attempted to use his feeble powers for the common good. When

then blow came he fell backward, and, making no effort to control

the situation, slid over the bank and into the water.

The other Crambrys, not realizing the danger, laughed, audibly,

but there was no jeering from the bridge.

Stephan had seen Alcestis slip, and in the fraction of a moment

had taken off his boots and was coasting down the slippery rocks

behind him in a twinkling he was in the water, almost as soon as

the boy himself.

"Doggoned idjut!" exclaimed Old Kennebec, tearfully. "Wuth the

hull fool family! If I hedn't 'a' be'n so old, I'd 'a' jumped

in myself, for you can't drownd a Wiley, not without you tie

nail-kegs to their head an' feet an' drop 'em in the falls."

Alcestis, who had neither brains, courage, nor experience, had,

better still, the luck that follows the witless. He was carried

swiftly down the current; but, only fifty feet away, a long,

slender, log, wedged between two low rocks on the shore, jutted

out over the water, almost touching its surface. The boy's

clothes were admirably adapted to the situation, being full of

enormous rents. In some way the end of the log caught in the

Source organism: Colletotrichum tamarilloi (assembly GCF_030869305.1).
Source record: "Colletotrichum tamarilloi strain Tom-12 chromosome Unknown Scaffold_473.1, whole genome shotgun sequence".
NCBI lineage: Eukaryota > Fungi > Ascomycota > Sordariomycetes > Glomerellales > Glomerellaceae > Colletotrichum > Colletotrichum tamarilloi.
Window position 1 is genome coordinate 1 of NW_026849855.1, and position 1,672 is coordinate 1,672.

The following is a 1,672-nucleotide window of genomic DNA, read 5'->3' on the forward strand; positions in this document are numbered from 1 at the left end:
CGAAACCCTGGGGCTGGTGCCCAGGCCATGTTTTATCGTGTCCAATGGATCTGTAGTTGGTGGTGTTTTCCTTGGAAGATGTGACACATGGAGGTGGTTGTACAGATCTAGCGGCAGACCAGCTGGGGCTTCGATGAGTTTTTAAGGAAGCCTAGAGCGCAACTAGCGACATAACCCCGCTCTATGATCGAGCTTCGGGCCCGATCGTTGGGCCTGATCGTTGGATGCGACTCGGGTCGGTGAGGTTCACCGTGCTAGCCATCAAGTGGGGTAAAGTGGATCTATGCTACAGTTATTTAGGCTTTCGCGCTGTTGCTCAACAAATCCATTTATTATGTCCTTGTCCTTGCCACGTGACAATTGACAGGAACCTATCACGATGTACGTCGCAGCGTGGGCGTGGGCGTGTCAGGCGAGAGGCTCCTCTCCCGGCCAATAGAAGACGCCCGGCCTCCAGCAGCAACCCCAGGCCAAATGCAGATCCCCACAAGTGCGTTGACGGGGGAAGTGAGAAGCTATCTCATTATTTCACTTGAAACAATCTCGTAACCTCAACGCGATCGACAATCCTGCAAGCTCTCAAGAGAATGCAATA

rags of Alcestis's coat and held him just seconds enough to

enable Stephen to swim to him, to seize him by the nape of the

neck, to lift him on the log, and thence to the shore. It was a

particularly bad place for a landing, and there was nothing to do

but to lower ropes and drag the drenched men to the high ground

above.

Alcestis came to his senses in ten or fifteen minutes, and seemed

as bright as usual: with a kind of added swagger at being the

central figure in a dramatic situation.

"I wonder you hedn't stove your brains out, when you landed so

turrible suddent on that rock at the foot of the bank," said Mr.

Wiley to him. "I should, but I took good care to light on my

head," responded Alcestis; a cryptic remark which so puzzled Old

Kennebec that he mused over it for some hours.

HEARTS AND OTHER HEARTS

Stephen had brought a change of clothes, as he had a habit of

being ducked once at least during the day; and since there was a

halt in the proceedings and no need of his services for an hour

or two, he found Rose and walked with her to a secluded spot

where they could watch the logs and not be seen by the people.

"You frightened everybody almost to death, jumping into the

river," chided Rose.

Stephen laughed. "They thought I was a fool to save a fool, I

suppose."

"Perhaps not as bad as that, but it did seem reckless."

"I know; and the boy, no doubt, would be better off dead; but so

should I be, if I could have let him die."

Rose regarded this strange point of view for a moment, and then

silently acquiesced in it. She was constantly doing this, and

she often felt that her mental horizon broadened in the act; but

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